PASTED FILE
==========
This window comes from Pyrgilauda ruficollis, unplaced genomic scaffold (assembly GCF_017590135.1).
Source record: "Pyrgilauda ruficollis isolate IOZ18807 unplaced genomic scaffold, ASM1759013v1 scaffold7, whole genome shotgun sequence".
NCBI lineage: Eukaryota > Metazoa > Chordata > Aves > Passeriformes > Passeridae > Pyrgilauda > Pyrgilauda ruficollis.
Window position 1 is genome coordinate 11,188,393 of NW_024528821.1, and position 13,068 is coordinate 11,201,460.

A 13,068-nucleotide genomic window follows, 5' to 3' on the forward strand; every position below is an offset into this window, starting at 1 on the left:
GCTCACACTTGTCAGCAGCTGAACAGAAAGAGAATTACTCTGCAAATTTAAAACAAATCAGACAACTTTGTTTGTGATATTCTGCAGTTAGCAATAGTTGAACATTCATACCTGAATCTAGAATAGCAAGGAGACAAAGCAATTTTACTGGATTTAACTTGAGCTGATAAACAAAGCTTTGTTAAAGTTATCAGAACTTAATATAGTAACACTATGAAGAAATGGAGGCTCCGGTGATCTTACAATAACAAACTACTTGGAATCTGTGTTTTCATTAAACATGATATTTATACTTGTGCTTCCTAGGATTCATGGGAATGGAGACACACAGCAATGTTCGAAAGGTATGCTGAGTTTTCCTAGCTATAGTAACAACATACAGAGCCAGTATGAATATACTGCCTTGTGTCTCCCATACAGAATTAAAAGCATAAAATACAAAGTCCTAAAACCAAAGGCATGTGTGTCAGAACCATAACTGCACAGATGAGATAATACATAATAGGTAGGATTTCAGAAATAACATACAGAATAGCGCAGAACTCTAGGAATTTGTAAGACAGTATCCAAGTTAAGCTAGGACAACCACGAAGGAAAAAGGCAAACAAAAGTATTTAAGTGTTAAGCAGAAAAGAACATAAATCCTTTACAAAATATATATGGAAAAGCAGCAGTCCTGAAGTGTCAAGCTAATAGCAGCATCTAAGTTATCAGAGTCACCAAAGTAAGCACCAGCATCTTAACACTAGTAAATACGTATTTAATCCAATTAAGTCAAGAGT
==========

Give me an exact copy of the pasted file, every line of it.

This window comes from Pyrgilauda ruficollis, unplaced genomic scaffold (assembly GCF_017590135.1).
Source record: "Pyrgilauda ruficollis isolate IOZ18807 unplaced genomic scaffold, ASM1759013v1 scaffold7, whole genome shotgun sequence".
NCBI lineage: Eukaryota > Metazoa > Chordata > Aves > Passeriformes > Passeridae > Pyrgilauda > Pyrgilauda ruficollis.
Window position 1 is genome coordinate 11,188,393 of NW_024528821.1, and position 13,068 is coordinate 11,201,460.

A 13,068-nucleotide genomic window follows, 5' to 3' on the forward strand; every position below is an offset into this window, starting at 1 on the left:
GCTCACACTTGTCAGCAGCTGAACAGAAAGAGAATTACTCTGCAAATTTAAAACAAATCAGACAACTTTGTTTGTGATATTCTGCAGTTAGCAATAGTTGAACATTCATACCTGAATCTAGAATAGCAAGGAGACAAAGCAATTTTACTGGATTTAACTTGAGCTGATAAACAAAGCTTTGTTAAAGTTATCAGAACTTAATATAGTAACACTATGAAGAAATGGAGGCTCCGGTGATCTTACAATAACAAACTACTTGGAATCTGTGTTTTCATTAAACATGATATTTATACTTGTGCTTCCTAGGATTCATGGGAATGGAGACACACAGCAATGTTCGAAAGGTATGCTGAGTTTTCCTAGCTATAGTAACAACATACAGAGCCAGTATGAATATACTGCCTTGTGTCTCCCATACAGAATTAAAAGCATAAAATACAAAGTCCTAAAACCAAAGGCATGTGTGTCAGAACCATAACTGCACAGATGAGATAATACATAATAGGTAGGATTTCAGAAATAACATACAGAATAGCGCAGAACTCTAGGAATTTGTAAGACAGTATCCAAGTTAAGCTAGGACAACCACGAAGGAAAAAGGCAAACAAAAGTATTTAAGTGTTAAGCAGAAAAGAACATAAATCCTTTACAAAATATATATGGAAAAGCAGCAGTCCTGAAGTGTCAAGCTAATAGCAGCATCTAAGTTATCAGAGTCACCAAAGTAAGCACCAGCATCTTAACACTAGTAAATACGTATTTAATCCAATTAAGTCAAGAGT